Today’s post comes from Emily Niekrasz, an intern in the National Archives History Office in Washington, DC.
At the Lyndon Baines Johnson Presidential Library dedication on May 22, 1971, President Johnson proclaimed, “We have papers from my four decades of public service in one place for friend and foe to judge, to approve or disapprove.”
Only two and a half years after he left office, President Johnson’s library and museum opened for students and researchers. What facilitated this quick transition from Presidential office to Presidential library?
More like “who.”
Soon after President Johnson’s landslide victory in 1964, Lady Bird Johnson began planning the early foundations of a Presidential library.
When a reporter asked President Johnson if anyone in his family was involved in the planning, the President responded, “I did not have to designate anyone. Mrs. Johnson appointed herself.”
Within weeks of President Johnson’s victory, the First Lady had already solidified a location for the library.
By simply mentioning to William H. Heath, chair of the Board of Regents at the University of Texas at Austin, that she and the President were considering potential sites for a Presidential library, she was almost immediately presented with an unprecedented proposal.
In February 1965, Heath proposed not only to donate land from the University of Texas but also to provide the funds to construct President Johnson’s library and establish a Johnson School of Public Affairs on campus.
While previous Presidential libraries depended on extensive fundraising efforts to finance their institutions, the Johnsons could focus their efforts elsewhere.
With the location of the library already established, Lady Bird Johnson’s next step was to explore the functions of the other Presidential libraries. Exploring the Roosevelt, Truman, and Eisenhower libraries, Lady Bird observed both the museum displays and the extent to which the Presidential papers were available and used.
Taking in the designs and displays of the other libraries, the First Lady set off to find the most suitable architect for the job. In order to find the best candidate, Mrs. Johnson toured Yale and Princeton Universities and embarked on an architectural tour of New York City.
Narrowing the list to three potential architects, the First Lady presented the candidates to President Johnson.
Upon meeting the President’s approval during a day-long visit to the Johnson ranch, Gordon Bunshaft was hired to be the architect of the LBJ Presidential Library. Working tirelessly for the President, Bunshaft completed his final designs in the summer of 1966, and by the end of 1967, construction began on the new institution.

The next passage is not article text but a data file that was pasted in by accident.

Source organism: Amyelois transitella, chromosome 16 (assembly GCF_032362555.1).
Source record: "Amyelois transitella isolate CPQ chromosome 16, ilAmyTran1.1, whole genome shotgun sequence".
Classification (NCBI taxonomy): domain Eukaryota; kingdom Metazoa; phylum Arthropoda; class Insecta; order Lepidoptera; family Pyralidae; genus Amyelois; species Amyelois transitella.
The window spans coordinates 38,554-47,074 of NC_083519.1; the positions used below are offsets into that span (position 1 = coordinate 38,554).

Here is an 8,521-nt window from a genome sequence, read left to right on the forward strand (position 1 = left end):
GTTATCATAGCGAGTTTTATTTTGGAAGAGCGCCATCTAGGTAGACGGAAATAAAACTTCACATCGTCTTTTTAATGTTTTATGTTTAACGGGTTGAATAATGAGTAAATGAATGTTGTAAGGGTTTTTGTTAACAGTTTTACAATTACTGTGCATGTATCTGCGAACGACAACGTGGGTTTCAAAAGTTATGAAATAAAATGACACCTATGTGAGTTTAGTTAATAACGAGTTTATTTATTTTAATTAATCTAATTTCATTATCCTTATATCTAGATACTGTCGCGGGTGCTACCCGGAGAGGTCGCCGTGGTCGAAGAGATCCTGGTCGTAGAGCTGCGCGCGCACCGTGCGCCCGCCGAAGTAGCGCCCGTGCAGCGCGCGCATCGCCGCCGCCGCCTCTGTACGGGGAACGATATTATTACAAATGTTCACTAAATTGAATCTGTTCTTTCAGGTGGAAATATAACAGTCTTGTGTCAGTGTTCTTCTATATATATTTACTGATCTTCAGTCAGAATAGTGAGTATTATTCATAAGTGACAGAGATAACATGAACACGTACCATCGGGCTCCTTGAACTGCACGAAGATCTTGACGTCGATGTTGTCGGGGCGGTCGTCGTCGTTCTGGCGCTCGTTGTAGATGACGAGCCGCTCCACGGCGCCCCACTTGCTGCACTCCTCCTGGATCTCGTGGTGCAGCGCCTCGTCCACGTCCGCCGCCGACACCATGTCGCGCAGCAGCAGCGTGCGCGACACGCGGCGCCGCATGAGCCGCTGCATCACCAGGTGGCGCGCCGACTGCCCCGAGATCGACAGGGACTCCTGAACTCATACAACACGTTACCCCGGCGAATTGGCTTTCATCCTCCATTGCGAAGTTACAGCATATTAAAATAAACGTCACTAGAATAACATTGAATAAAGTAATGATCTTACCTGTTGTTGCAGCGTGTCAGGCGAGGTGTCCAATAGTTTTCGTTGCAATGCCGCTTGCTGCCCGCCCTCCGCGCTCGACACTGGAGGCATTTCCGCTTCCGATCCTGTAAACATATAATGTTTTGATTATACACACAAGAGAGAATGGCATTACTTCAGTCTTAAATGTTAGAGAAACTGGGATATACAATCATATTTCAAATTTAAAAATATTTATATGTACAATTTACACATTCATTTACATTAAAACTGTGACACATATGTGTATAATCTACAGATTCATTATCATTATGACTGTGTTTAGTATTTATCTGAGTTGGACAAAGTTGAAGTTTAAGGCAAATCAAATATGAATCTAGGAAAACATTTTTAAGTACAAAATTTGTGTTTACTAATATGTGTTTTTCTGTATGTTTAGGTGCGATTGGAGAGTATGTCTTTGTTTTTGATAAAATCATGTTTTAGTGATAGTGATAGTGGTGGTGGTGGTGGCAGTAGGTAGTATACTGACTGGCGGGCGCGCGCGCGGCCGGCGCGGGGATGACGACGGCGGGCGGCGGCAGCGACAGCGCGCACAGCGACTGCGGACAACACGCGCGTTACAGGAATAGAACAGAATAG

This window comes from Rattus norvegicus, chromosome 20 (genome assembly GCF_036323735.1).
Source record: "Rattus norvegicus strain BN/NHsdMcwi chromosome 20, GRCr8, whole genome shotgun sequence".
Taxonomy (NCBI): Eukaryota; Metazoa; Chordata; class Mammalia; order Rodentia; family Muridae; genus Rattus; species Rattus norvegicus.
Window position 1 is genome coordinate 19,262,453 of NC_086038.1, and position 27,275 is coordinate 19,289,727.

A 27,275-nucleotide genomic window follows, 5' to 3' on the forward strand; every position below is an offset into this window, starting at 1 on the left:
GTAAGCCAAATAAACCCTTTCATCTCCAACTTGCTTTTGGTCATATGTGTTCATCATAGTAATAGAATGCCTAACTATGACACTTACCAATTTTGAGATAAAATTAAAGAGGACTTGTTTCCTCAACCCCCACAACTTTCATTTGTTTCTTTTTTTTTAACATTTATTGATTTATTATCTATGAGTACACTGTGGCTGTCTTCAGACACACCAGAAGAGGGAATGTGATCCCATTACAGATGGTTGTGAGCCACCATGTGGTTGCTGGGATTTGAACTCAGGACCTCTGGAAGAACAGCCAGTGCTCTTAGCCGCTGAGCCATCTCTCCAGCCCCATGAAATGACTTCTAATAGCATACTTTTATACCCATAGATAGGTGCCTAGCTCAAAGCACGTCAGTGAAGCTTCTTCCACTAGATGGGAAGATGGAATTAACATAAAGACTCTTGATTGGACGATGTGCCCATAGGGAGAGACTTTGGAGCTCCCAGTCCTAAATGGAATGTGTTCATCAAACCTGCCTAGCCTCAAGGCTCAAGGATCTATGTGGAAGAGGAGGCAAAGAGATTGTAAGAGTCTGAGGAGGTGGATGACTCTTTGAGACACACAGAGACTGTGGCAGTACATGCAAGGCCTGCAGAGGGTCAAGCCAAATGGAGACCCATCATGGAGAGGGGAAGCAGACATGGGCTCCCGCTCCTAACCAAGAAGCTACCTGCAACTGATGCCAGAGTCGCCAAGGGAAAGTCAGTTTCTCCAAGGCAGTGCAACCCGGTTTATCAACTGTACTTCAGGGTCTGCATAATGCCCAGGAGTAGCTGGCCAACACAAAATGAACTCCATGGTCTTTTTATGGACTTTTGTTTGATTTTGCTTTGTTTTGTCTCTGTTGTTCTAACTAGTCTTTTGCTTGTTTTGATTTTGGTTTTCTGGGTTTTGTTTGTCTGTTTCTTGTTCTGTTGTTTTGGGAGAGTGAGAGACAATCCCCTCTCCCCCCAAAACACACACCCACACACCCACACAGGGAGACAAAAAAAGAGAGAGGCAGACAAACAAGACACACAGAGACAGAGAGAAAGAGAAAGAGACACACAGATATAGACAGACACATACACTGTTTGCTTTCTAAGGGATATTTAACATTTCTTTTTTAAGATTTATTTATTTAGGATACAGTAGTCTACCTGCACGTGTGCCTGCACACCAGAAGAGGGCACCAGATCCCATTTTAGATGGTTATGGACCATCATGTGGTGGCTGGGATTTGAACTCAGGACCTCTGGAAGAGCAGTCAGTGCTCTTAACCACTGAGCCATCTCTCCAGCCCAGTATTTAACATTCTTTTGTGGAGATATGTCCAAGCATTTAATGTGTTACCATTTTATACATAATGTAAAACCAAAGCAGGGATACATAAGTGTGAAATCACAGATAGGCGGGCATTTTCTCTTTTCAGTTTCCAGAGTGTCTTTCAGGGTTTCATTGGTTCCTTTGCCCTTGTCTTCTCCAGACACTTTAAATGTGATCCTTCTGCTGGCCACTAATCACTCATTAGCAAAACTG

Once Lady Bird Johnson had solidified the future library’s location and architect, her efforts transitioned to planning the museum exhibits.
For the entire year in 1968, Lady Bird Johnson hosted planning meetings at the White House, often discussing designs with Bunshaft, Heath, Archivist of the United States Dr. Wayne Grover, various other leaders, and sometimes even President Johnson himself.
Perhaps the First Lady’s most significant contribution to the LBJ Presidential Library displays was her push for an exact replica of Johnson’s Oval Office. Although Bunshaft initially resisted this idea, President Johnson believed that this replica would greatly attract the public, and it was added to the overall design.
With plans in order, the majority of President Johnson’s papers and material objects were moved from Washington, DC, to Austin, TX, from December 26, 1968, to January 15, 1969.
Two and a half years after this move, the LBJ Presidential Library was officially opened to the public, and soon after, an education center was established.
After the President’s sudden death in 1973, Lady Bird Johnson continued to dedicate her time to the library. Although President Johnson wished his secret White House tapes to be closed for 50 years after his death, with Mrs. Johnson’s approval, these recordings were processed and opened to the public in the early 1990s.
Leon Moed, an architect who worked closely with Bunshaft on the project, reflected: “Lady Bird was really the client for all intents and purposes. LBJ trusted her, and she rolled up her shirt-sleeves and got down to work.”
To learn more about President Johnson and Lady Bird Johnson, plan your visit to the Lyndon Baines Johnson Presidential Library and Museum in Austin, TX.
And for more information about President Johnson, visit the library’s website and explore the numerous online resources.